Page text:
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"Newsroom" Notes: The Only Way Out Is Through

This week's episode of The Newsroom was all about this dynamic: youthful certitude in all its beauty and ignorance coming up against age and experience and the sometimes necessary, sometimes counterproductive prudence that comes with it.
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My computer was having technical difficulties yesterday so apologies for being a day late, but you know how the overall deal with this semi-regular column works: You're about to hear spoilers for this week's episode of The Newsroom, so if you haven't yet seen it and plan to, you might want to come back later. As usual, I won't be recapping every second of the episode, titled "Run"; I'm just giving you some perspective on it as a former cable news producer.

I used to be a lot more idealistic. You don't get into journalism without believing you can make a difference and without wanting to stick your thumb in the eye of authority and that was me all the way. In fact, I used to look at journalism as one of the few safe havens in polite society for the utterly misanthropic and willfully unmanageable; it was a place where misfits could thrive and, on occasion, even be rewarded for qualities most of the world looked down upon. I still think this, but there's no doubt that the older you get the more your idealism gets beaten out of you. It's simply a fact of life. When you're young and you think you know every fucking thing on the planet -- and I absolutely did at, say, 22 -- you can learn a lot from those who were once where you were, people who've since learned to slow it down a bit and think things through. But by the same token, when you're older you can learn from those who haven't yet been fragged into submission by cynicism and the knowledge that you're not actually making the difference you once thought you could.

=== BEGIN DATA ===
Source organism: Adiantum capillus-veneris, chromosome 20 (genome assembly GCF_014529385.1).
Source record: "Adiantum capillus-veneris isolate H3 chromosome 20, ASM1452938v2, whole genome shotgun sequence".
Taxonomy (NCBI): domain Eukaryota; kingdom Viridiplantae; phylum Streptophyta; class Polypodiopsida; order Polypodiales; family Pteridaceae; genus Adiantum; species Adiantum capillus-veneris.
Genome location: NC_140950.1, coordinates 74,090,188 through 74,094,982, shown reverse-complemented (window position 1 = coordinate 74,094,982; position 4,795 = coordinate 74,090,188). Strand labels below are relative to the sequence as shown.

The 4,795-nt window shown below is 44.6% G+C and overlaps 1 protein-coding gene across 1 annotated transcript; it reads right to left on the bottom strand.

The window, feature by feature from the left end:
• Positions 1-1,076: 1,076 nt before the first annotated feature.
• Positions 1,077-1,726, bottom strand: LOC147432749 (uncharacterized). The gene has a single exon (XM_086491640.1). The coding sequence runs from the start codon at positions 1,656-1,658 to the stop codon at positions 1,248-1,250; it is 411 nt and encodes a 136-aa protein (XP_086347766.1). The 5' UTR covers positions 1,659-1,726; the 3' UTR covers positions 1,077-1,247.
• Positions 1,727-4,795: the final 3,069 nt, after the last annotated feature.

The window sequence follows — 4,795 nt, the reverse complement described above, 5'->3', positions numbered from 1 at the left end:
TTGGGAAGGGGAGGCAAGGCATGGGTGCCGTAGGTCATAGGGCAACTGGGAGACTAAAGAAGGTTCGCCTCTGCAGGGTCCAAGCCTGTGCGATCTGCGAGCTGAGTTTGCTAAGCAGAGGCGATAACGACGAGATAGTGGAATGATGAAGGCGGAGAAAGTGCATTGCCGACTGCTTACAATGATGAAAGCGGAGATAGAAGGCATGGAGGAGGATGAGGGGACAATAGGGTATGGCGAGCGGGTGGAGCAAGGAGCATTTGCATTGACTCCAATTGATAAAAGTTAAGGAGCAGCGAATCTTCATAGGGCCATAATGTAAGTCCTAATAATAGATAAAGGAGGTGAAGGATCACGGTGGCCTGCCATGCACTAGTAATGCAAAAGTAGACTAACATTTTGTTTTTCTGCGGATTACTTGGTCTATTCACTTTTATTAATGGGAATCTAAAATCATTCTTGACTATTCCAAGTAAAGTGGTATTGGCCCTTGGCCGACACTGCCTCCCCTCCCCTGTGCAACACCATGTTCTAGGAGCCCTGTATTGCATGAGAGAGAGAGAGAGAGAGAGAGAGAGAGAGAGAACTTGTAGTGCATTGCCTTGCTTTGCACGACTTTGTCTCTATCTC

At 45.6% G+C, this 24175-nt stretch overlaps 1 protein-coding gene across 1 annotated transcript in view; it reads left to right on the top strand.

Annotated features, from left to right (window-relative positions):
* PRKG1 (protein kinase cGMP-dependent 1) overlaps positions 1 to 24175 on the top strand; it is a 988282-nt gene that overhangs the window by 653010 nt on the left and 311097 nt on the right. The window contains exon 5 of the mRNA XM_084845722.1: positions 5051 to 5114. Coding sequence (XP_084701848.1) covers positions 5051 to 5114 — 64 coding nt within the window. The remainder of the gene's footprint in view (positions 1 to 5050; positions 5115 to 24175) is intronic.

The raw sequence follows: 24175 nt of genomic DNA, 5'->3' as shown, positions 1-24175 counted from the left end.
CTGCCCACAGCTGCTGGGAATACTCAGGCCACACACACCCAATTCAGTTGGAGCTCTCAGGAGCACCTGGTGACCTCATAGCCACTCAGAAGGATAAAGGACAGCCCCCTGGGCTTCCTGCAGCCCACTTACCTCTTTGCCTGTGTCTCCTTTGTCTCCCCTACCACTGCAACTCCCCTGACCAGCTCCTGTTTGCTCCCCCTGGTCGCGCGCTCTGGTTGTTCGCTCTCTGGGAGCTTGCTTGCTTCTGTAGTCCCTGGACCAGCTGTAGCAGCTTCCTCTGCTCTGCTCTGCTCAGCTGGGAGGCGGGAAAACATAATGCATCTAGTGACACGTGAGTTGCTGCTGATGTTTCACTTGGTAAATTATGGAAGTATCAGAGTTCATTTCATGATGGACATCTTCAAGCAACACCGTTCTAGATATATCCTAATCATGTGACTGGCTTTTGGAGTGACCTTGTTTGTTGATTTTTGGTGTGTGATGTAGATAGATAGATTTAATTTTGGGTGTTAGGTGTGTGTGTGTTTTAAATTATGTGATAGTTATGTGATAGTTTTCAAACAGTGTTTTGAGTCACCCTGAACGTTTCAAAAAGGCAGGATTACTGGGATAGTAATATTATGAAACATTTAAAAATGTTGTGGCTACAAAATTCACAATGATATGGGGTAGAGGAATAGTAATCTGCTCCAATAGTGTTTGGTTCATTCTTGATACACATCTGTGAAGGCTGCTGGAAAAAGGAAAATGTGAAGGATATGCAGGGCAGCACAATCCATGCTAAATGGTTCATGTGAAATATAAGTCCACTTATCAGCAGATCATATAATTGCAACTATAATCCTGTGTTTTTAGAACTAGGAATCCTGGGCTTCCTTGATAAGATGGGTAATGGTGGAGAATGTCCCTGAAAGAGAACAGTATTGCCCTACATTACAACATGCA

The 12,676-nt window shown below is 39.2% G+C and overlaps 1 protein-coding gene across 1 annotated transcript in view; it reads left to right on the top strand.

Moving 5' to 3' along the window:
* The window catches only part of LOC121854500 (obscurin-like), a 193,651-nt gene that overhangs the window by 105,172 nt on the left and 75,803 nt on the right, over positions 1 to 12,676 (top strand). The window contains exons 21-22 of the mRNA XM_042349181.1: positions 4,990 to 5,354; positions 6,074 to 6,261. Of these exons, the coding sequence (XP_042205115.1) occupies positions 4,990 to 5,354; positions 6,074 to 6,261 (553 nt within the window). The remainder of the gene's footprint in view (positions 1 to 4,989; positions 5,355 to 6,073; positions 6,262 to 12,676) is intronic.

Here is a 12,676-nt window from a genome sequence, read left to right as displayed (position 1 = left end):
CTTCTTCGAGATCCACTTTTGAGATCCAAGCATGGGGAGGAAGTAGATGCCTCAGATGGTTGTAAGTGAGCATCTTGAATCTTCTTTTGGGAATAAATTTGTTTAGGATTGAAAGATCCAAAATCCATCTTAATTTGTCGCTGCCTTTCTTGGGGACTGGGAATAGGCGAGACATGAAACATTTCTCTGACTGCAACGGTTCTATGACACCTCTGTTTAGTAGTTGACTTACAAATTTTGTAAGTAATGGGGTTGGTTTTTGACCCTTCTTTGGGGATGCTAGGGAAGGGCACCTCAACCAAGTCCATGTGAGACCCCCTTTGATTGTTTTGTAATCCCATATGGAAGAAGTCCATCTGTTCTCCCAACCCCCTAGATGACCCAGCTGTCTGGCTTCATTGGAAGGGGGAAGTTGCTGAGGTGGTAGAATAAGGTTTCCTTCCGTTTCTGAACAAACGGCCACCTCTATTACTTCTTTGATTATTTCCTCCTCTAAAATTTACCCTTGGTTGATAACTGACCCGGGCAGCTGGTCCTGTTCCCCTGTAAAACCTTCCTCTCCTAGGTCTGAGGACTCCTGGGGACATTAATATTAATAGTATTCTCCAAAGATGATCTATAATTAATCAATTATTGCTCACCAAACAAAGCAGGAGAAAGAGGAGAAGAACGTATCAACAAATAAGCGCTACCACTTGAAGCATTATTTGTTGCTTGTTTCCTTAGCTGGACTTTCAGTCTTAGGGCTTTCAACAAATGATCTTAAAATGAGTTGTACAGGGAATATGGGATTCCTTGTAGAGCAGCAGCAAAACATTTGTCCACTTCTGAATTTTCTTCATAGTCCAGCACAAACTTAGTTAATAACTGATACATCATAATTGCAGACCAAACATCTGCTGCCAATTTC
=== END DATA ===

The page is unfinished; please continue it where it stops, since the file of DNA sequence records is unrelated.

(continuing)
This week's episode of The Newsroom was all about this dynamic: youthful certitude in all its beauty and ignorance coming up against age and experience and the sometimes necessary, sometimes counterproductive prudence that comes with it. The story that provided the spine of the show continued from last week and involved Neal's determination to protect a leaker/whistleblower who was feeding him classified documents. Neal knows he's in trouble but he doesn't really understand how much until Rebecca Halliday -- the always brilliant Marcia Gay Harden -- shows up to once again clean up one of the "News Night" team's legal messes and informs him that he could be charged with espionage for hiding his source. The dichotomy between how Will wants to solve the problem and how Neal wants to serves as the heart and soul of the episode. Neal believes that the way out is through -- that running the story is the only journalistically responsible thing to do -- but Will believes that walking away completely is the answer since it saves Neal from prison and protects the organization from federal intrusion. Will's conversion at the end is genuinely one of the best moments the show has ever given us, as he suddenly realizes that Neal's willingness to take the fall to do what's right is a quality he might have lost somewhere on the road to the comfortable, if conflicted, life he now leads.